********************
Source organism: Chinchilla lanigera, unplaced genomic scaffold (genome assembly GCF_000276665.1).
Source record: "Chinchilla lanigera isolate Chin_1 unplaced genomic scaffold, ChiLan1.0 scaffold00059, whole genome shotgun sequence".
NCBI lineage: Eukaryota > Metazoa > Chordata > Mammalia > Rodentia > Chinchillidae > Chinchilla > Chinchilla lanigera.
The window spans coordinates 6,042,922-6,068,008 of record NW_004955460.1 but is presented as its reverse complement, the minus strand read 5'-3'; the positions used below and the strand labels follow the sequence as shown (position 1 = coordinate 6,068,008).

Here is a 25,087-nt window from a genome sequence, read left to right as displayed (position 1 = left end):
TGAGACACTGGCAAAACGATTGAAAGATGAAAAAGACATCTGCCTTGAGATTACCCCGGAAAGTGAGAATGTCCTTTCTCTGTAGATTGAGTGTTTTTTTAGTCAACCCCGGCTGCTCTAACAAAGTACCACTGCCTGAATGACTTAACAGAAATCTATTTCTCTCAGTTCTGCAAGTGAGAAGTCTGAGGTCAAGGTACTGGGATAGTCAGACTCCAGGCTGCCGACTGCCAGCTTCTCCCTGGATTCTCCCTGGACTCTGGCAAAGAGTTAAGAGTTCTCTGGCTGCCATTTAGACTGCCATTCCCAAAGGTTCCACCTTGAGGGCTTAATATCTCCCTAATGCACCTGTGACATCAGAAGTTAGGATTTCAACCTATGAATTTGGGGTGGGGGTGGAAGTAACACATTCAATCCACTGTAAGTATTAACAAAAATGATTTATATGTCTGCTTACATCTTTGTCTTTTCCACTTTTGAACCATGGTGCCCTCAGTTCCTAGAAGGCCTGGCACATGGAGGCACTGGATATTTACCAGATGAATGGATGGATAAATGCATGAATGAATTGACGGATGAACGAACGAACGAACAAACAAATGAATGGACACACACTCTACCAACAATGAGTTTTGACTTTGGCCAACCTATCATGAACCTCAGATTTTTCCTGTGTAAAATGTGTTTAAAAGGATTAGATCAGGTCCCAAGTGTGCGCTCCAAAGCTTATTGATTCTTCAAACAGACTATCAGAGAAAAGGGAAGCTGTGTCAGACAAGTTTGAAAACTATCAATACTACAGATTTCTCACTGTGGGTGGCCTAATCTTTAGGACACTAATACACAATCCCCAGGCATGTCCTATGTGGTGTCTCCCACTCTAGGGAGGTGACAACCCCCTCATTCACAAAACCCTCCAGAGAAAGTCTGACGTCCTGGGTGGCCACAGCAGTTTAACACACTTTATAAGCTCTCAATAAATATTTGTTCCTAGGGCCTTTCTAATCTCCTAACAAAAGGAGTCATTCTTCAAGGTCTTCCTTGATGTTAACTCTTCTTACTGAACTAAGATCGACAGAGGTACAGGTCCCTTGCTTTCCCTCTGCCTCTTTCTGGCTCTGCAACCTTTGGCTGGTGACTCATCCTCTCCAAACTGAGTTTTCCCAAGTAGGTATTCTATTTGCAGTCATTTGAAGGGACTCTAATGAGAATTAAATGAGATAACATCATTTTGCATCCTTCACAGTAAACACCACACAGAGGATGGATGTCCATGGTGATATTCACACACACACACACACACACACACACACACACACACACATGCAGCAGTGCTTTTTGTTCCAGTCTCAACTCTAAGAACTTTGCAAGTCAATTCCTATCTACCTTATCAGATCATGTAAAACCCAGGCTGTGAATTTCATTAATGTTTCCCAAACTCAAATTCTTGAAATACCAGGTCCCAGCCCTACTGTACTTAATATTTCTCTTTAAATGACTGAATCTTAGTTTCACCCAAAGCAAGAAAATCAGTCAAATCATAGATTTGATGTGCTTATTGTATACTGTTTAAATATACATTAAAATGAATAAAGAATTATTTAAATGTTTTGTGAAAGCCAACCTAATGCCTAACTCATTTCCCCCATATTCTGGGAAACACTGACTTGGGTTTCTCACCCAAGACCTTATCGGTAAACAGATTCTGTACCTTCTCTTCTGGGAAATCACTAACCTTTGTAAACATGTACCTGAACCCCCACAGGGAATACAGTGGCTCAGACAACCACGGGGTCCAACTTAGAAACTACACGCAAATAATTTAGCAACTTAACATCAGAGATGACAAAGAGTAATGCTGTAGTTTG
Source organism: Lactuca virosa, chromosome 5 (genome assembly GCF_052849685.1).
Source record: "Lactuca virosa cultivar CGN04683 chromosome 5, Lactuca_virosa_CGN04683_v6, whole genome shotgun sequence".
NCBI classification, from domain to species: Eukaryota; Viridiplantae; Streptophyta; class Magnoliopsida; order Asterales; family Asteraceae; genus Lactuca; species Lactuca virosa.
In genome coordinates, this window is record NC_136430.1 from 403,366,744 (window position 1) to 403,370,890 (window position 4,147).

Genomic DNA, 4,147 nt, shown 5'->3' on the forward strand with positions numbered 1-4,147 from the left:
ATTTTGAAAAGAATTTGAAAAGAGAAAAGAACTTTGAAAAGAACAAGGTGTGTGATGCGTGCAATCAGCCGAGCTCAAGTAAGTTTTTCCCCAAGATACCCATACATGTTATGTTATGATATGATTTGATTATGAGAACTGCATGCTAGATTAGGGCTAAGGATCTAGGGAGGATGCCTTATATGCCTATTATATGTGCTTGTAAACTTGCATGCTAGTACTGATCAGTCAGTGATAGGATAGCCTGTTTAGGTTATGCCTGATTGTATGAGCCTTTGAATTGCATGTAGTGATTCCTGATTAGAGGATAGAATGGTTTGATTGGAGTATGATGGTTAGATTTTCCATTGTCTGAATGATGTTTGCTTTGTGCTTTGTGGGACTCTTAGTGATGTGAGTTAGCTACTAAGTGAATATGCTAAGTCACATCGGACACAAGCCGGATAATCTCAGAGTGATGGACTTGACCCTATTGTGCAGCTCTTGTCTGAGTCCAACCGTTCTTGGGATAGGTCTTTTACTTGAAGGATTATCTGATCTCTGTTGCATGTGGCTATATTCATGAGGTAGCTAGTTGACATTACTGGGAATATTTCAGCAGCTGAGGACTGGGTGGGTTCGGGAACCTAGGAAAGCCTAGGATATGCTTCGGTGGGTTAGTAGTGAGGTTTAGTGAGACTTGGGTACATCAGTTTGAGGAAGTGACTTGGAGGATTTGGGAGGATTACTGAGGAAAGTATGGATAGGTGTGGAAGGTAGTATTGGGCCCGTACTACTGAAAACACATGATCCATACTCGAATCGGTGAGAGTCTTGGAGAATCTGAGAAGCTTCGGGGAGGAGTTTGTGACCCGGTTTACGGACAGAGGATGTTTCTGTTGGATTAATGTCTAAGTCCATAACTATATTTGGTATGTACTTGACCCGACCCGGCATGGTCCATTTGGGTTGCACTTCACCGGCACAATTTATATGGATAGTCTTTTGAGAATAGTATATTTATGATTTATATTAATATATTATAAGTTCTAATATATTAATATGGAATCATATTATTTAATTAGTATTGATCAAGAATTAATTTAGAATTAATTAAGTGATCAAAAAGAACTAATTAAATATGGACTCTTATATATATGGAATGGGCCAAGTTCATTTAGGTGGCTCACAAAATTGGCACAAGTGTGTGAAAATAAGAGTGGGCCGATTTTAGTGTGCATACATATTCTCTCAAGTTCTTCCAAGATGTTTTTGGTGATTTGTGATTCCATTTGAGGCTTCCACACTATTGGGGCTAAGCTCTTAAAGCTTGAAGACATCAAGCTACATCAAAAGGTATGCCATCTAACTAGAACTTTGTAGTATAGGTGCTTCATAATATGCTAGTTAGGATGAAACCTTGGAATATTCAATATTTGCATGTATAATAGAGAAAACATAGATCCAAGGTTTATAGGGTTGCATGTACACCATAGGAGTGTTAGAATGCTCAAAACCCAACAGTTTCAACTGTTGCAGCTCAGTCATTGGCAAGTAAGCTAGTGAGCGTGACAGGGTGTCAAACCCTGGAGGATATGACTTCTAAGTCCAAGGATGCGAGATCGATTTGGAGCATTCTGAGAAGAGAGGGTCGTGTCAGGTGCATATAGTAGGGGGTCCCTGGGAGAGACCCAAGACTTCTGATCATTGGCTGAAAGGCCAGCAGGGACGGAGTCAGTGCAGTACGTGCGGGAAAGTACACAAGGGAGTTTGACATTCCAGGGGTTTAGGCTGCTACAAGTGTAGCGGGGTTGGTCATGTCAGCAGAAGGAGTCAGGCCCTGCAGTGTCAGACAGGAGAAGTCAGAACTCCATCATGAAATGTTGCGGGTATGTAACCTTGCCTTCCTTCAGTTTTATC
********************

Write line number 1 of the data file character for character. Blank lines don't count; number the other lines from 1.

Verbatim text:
Source organism: Chinchilla lanigera, unplaced genomic scaffold (genome assembly GCF_000276665.1).